Old spices aren't likely to kill you, but they probably won't give your food much flavor.

"People need to realize that if they buy these big jars of spices on sale, they have probably been sitting in a warehouse and then on the store shelf for six months already," said Carl Weyant, chef and owner of the Sun & Moon Cafe in Emigration Canyon. "And a lot of folks will store them in a hot area, maybe by the stove, and the heat affects the life of herbs and spices." Weyant recently cleared out a friend's kitchen of old herbs and spices.

It's not that they taste rancid or bad, but "they just lose their flavor profile. A lot of times you can tell by just smelling them that you're wasting your time using them," Weyant said.

The McCormick spice company has a "Date Code Decoder" on McCormick.com to help cooks decipher the "use by" numbers on old spice containers. Newer products have a "best by" date on it. Other clues: Except for black pepper, any McCormick spices in rectangular tins are at least 15 years old. If you see "Baltimore, MD" on a jar label, those spices are at least 15 years old, too.

Spice Islands Trading Co., the maker of high-quality spices and extracts, recently launched an online Register Your Spice program on Spiceislands.com, to help cooks track the age of their herbs and spices. It also gives tips for using them up while they're still fresh.

"All too often someone buys a spice for a special recipe, uses it once, puts it in the spice cabinet and ultimately forgets about it," said Steve Gordon, Spice Islands brand manager.

As a bonus, those who register can receive a free Spice Art Calendar.

Besides date checking, McCormick offer these tips:

• Colors should be vibrant. If color has faded, chances are that the flavor has as well.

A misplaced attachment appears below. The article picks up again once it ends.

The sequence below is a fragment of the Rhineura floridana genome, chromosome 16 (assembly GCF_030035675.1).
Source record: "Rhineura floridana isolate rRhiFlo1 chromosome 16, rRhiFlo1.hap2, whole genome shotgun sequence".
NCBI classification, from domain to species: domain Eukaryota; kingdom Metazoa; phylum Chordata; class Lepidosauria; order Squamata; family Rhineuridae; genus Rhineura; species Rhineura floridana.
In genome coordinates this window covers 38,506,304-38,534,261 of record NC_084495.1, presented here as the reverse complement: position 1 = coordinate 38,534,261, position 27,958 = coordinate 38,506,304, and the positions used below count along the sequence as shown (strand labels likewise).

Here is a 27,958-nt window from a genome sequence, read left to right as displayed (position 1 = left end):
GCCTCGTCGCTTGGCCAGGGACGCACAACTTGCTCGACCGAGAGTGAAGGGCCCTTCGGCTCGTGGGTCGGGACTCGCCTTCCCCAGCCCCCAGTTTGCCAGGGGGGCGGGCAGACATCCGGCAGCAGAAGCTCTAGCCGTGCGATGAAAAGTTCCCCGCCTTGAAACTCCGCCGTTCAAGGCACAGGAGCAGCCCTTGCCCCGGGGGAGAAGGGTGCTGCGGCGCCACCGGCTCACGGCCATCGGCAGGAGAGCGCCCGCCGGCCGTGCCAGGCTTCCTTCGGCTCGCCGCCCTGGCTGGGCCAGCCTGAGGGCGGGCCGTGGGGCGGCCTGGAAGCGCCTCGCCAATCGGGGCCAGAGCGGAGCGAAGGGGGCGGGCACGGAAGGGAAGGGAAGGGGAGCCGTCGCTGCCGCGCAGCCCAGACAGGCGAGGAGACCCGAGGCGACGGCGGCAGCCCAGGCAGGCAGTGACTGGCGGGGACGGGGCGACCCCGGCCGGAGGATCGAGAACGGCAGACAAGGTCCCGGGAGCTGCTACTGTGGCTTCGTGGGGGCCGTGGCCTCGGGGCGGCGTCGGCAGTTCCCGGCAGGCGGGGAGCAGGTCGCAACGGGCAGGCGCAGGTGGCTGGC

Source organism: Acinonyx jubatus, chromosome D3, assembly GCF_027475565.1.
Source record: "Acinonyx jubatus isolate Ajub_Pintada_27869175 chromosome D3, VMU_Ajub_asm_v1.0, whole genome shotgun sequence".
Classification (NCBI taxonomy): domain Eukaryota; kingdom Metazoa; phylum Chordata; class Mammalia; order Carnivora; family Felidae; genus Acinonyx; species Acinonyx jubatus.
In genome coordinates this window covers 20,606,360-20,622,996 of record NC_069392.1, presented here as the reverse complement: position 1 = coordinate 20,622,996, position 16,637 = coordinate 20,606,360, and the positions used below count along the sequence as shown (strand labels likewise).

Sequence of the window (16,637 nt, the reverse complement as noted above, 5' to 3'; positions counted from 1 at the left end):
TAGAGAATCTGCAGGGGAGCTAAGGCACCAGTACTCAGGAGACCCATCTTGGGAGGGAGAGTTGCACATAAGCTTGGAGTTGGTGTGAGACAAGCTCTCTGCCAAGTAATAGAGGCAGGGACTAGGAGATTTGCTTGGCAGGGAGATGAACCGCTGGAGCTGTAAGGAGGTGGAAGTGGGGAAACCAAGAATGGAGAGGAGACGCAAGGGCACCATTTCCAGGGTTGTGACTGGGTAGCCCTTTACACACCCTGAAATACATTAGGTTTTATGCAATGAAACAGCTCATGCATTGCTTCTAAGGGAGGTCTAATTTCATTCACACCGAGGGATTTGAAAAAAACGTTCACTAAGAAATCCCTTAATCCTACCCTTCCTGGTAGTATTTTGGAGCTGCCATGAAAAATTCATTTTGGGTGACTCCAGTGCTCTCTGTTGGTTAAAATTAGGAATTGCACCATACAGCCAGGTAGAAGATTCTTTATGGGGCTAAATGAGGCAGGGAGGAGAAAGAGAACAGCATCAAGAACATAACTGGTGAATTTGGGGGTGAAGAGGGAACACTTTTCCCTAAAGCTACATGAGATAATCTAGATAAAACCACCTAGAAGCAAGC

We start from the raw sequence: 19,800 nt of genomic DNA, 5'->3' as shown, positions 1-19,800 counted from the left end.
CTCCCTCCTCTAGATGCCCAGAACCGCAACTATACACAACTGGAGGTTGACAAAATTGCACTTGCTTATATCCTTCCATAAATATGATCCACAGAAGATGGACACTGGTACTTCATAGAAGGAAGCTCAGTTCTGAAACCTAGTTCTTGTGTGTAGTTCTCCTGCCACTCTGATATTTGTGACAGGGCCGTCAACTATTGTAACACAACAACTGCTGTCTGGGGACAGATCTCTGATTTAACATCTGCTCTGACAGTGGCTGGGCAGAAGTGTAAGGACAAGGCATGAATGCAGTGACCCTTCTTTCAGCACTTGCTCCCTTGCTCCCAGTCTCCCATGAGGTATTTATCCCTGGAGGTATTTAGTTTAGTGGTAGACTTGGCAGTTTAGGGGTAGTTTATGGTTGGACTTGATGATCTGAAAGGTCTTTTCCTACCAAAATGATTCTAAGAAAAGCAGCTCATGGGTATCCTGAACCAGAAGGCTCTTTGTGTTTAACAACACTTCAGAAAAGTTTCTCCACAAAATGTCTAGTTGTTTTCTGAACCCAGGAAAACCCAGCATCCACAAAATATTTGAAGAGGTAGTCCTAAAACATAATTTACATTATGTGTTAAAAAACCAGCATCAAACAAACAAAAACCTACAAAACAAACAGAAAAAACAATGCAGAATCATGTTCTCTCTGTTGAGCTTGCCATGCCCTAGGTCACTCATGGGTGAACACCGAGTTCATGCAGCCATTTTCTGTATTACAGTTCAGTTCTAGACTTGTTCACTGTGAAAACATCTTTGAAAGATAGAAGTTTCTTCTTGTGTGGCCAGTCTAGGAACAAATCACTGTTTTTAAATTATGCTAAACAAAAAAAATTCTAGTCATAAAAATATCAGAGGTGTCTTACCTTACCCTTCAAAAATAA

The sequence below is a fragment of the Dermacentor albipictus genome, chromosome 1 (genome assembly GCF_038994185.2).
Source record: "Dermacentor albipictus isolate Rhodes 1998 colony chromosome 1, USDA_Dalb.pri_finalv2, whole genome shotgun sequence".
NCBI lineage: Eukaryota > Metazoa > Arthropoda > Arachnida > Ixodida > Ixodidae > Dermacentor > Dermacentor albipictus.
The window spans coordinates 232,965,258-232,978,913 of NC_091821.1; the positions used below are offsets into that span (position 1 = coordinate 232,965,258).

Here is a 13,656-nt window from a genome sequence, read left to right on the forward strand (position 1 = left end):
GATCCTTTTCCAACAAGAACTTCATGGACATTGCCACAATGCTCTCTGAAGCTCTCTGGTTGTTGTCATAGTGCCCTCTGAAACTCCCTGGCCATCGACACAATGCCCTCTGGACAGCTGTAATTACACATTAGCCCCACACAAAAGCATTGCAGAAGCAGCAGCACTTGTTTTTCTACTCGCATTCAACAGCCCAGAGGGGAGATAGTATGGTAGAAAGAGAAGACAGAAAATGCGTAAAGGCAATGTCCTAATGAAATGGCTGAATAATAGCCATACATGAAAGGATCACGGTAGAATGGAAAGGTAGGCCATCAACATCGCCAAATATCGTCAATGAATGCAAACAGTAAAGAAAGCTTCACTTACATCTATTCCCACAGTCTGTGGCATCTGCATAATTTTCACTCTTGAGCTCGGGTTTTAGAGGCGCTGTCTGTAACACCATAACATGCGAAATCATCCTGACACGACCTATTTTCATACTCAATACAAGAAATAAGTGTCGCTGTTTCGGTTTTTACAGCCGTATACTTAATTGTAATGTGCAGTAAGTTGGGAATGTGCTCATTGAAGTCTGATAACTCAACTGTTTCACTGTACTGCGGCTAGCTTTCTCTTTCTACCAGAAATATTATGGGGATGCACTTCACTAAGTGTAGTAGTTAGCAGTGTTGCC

• Rub or crush the spice or herb in your hand to see if the aroma or flavors are weak.

Even if they're old, you don't necessarily need to toss them out, said Weyant.

"When I have spices without much life left in them, I will make a spice rub or marinade to use them up," he said. "You can mix them in with enough newer spices to give some flavor. But I wouldn't use them alone to season an expensive piece of protein."

Some tips for restocking herbs and spices:

• Buy in smaller jars. "Nobody really needs a pound of cumin at a time," Weyant said. "Even in restaurants, there could be spices sitting around for a year."

• Buy from reputable companies. "If you buy a better brand, it will typically be fresher and have better quality," Weyant said. "You may pay $3 more, but you might get another several months of use out of it."

• Whole spices, such as peppercorns, keep longer and taste fresh when ground.

• Recap the lids tightly after using, and keep them away from heat, moisture and direct sunlight.

• To minimize moisture and caking, use a dry measuring spoon (not a wet spoon or finger), and avoid sprinkling spices directly into a steaming pot.

Shelf life of seasonings

Seasoning blends ... 1-2 years

Herbs ... 1-3 years

Ground spices ... 2-3 years

Whole spices ... 3-4 years

Extracts ... 4 years

(except pure vanilla)

Pure vanilla ... Indefinitely

Source: McCormick & Co. Ltd.


E-mail: vphillips@desnews.com